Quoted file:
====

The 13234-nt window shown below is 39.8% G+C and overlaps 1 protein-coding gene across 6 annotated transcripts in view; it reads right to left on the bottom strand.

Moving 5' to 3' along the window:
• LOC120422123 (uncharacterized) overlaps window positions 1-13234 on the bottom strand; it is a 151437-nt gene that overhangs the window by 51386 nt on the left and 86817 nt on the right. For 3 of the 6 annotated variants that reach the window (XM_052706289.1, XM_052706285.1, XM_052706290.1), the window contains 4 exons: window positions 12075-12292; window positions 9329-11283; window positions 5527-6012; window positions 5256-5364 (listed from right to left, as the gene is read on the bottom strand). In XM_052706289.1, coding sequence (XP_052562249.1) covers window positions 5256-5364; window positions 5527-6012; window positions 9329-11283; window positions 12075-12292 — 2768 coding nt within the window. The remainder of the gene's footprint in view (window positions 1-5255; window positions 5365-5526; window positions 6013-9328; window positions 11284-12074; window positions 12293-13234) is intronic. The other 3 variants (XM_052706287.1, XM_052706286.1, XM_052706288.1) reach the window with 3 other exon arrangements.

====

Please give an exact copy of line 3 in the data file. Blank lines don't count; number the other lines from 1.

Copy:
• LOC120422123 (uncharacterized) overlaps window positions 1-13234 on the bottom strand; it is a 151437-nt gene that overhangs the window by 51386 nt on the left and 86817 nt on the right. For 3 of the 6 annotated variants that reach the window (XM_052706289.1, XM_052706285.1, XM_052706290.1), the window contains 4 exons: window positions 12075-12292; window positions 9329-11283; window positions 5527-6012; window positions 5256-5364 (listed from right to left, as the gene is read on the bottom strand). In XM_052706289.1, coding sequence (XP_052562249.1) covers window positions 5256-5364; window positions 5527-6012; window positions 9329-11283; window positions 12075-12292 — 2768 coding nt within the window. The remainder of the gene's footprint in view (window positions 1-5255; window positions 5365-5526; window positions 6013-9328; window positions 11284-12074; window positions 12293-13234) is intronic. The other 3 variants (XM_052706287.1, XM_052706286.1, XM_052706288.1) reach the window with 3 other exon arrangements.